Representatives of justice reform, faith-based and non-governmental organisations on Friday commenced a five-day regional “train-the-trainer” workshop on restorative justice, a programme sponsored by Caricom and the European Union, along with the Sycamore Tree Project.Assistant Secretary General, Human and Social Development, Caricom Secretariat, Dr Douglas SlaterThe train-the-trainer workshop, which is being hosted at the Grand Costal Inn at Le Ressouvenir, ECD, is an activity of the 10th European Development Crime and Violence Prevention and Social Project under the Caribbean Forum/European Crime and Security Programme.Caricom’s Assistant Secretary-General, Human and Social Development, Dr Douglas Slater, in his remarks, said the workshop is one of several aimed at promoting social inclusion and reintegration of offenders into society. According to him, as the region endeavours to embrace alternatives to incarceration, adopting restorative justice programmes has become a critical priority.“Restorative justice is a response to crime that emphasises healing the wounds of victims, offenders and communities caused or revealed by criminal behaviour,” he is quoted by the Department of Public Information as saying.In this regard, he said, the workshop, aimed at building the capacity of persons to implement the Sycamore Tree Project, is “opportune.”The Sycamore Tree Project is an in-prison restorative justice programme bringing together unrelated victims and offenders to discuss crime and its impact, while presenting opportunities for understanding and healing.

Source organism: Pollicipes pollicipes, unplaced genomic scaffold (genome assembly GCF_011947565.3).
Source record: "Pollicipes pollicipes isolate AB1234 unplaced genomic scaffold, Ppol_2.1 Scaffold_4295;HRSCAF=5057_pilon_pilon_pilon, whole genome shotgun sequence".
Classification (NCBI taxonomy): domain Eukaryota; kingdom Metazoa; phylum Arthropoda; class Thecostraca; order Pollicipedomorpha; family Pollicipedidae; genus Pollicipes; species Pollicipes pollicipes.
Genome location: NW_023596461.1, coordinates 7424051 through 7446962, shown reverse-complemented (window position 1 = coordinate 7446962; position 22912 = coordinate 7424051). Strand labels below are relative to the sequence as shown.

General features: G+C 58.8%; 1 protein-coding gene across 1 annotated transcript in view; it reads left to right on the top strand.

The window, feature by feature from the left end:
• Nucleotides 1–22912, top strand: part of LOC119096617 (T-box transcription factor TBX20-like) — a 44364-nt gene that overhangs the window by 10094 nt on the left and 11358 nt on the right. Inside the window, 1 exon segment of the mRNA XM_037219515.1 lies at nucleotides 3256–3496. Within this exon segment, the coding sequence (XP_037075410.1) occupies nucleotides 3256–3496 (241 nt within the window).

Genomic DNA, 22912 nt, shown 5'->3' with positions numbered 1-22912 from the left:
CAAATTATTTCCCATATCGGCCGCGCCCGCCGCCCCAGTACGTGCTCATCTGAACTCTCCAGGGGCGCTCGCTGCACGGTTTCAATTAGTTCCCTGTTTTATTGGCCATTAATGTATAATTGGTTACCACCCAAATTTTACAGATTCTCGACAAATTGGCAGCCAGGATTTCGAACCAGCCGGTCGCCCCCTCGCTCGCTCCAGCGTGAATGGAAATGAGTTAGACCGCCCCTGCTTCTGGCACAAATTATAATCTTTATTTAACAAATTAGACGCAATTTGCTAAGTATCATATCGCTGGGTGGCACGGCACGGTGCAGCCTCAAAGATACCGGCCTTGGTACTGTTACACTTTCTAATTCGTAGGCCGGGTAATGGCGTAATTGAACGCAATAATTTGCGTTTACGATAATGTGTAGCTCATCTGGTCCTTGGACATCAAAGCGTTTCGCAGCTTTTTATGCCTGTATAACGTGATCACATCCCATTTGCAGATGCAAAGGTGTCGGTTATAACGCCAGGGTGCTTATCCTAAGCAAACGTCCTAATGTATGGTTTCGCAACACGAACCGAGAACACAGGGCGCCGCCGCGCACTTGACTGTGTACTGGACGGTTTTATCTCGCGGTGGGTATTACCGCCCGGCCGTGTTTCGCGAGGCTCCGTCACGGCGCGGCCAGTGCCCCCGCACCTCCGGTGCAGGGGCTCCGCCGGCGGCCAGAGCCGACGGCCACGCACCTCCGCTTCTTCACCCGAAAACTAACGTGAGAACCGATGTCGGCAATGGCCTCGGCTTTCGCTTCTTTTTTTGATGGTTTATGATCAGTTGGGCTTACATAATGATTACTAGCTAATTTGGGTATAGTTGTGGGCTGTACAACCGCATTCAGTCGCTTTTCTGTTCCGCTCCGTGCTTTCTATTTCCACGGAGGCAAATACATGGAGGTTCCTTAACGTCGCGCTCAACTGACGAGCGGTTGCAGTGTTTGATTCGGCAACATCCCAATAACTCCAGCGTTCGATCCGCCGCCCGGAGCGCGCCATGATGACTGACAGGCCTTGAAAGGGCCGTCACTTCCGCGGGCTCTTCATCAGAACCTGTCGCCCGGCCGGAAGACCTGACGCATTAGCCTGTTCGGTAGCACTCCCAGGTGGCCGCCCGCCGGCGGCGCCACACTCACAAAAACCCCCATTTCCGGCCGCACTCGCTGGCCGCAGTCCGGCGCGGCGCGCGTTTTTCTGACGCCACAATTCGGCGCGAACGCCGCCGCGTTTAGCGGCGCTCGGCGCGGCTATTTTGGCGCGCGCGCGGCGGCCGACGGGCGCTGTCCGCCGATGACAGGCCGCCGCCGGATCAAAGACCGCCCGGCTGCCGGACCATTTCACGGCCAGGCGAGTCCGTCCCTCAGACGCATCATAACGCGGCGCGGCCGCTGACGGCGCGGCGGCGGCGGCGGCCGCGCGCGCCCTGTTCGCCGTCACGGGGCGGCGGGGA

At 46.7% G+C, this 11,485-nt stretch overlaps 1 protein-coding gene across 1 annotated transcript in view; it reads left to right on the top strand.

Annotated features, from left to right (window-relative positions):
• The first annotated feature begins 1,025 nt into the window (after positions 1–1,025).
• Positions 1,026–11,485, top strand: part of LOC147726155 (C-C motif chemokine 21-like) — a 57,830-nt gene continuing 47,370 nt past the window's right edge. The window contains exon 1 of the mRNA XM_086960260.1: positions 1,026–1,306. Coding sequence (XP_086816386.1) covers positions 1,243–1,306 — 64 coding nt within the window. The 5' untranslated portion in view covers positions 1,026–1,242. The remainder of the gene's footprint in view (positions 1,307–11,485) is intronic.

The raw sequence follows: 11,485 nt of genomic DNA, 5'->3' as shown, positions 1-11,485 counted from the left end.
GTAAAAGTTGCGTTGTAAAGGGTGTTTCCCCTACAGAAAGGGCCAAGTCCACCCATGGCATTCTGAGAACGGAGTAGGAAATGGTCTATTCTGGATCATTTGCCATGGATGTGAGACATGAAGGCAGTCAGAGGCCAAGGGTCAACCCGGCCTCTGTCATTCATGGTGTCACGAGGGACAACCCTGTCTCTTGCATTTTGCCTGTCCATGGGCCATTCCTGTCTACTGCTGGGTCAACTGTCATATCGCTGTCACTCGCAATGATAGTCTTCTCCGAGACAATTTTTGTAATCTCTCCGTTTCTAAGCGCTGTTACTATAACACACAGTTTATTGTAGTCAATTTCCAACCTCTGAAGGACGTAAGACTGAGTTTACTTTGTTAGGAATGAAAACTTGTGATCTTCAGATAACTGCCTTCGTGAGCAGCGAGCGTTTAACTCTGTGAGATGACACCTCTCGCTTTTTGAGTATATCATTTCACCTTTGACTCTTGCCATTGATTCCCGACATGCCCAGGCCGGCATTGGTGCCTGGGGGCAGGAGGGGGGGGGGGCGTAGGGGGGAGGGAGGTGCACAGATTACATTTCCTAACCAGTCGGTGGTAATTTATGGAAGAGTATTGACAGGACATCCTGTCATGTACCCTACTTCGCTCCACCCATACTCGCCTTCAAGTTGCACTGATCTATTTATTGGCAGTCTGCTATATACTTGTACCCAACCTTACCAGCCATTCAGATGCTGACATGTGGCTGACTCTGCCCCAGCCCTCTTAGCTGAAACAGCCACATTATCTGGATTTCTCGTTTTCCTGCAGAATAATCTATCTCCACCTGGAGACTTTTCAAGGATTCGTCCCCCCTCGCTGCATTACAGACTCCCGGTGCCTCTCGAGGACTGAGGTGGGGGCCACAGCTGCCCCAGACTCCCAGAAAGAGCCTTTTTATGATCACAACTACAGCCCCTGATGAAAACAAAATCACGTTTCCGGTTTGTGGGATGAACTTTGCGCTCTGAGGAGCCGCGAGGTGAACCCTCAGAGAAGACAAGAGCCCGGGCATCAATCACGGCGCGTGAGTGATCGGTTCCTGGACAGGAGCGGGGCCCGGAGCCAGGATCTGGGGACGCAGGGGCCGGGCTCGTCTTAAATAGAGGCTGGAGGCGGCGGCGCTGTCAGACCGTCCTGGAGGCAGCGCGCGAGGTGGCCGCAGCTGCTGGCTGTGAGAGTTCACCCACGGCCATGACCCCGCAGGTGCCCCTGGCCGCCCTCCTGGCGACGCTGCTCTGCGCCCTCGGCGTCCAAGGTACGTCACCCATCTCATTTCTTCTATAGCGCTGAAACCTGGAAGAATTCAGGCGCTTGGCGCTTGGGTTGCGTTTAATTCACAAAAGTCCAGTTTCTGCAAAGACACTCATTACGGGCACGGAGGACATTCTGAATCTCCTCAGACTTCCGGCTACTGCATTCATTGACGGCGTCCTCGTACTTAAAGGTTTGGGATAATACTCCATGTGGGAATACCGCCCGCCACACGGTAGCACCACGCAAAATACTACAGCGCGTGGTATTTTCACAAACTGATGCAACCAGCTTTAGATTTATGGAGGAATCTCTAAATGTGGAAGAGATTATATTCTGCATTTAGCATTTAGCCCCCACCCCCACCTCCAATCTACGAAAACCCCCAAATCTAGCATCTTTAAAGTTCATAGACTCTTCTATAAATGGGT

– amended Customs Bill will tighten loopholes in re-migrant schemeOne of the loopholes in the re-migrant scheme is now tightened with the amendment of the Customs Bill. The amendment of the Bill was moved by Finance Minister Winston Jordan on Thursday in the 112th sitting of the National Assembly of the 11th Parliament.Finance Minister Winston JordanAccording to the Department of Public Information (DPI), Minister Jordan highlighted that the amendment proposes a tax credit of $5 million to be given to the re-migrants. He said this allows the re-migrant to bring as many vehicles as possible but once it exceeds the credit amount, they will have to pay the difference in duties.“You do not have to worry anymore about the vehicles being in your possession for six months, you can come to Guyana and you can buy your vehicle within six months of arriving in Guyana. This allows us to get around all the chicanery of trying to show that you had it in your possession for six months,” the Minister explained.The scheme, he said, has not worked well, especially as it relates to the question of who exactly is a re-migrant and if those individuals comply with the criteria of a re-migrants. Minister Jordan added that the Guyana Revenue Authority (GRA) has its limitations and find it hard to ensure that every re-migrant is complying with the laws.In addition, the Finance Minister underscored that many re-migrants use the scheme to bring home vehicles and televisions among other things to be sold with those individuals spending less than two weeks in the country. However, the Bill seeks only to deal with vehicles.Upon investigation, the Minister said it was found that some persons failed to fulfil many of the criteria to be regarded as a re-migrant.Students will also benefit from the amendment, Minister Jordan pointed out. He noted that they too can qualify as re-migrants if they can show that they had attended continuously, for at least three years, an educational institution abroad. Such persons will be given all rights and can have access to all rights including purchasing of vehicles when they return home.The Minister said that despite the amendment to the Bill, the scheme will continue as it is the Government’s aim to attract persons from abroad, especially as oil and gas production nears.Another amendment to the Bill will see the Guyana Revenue Authority (GRA) paying citizens all Income Tax refunds owed. The monies due, however, will not come from budgeted sums, but from current revenue collected. The Minister noted that “hopefully this will clear up a backlog of refunds where people keep asking GRA for their monies and they cannot get it”.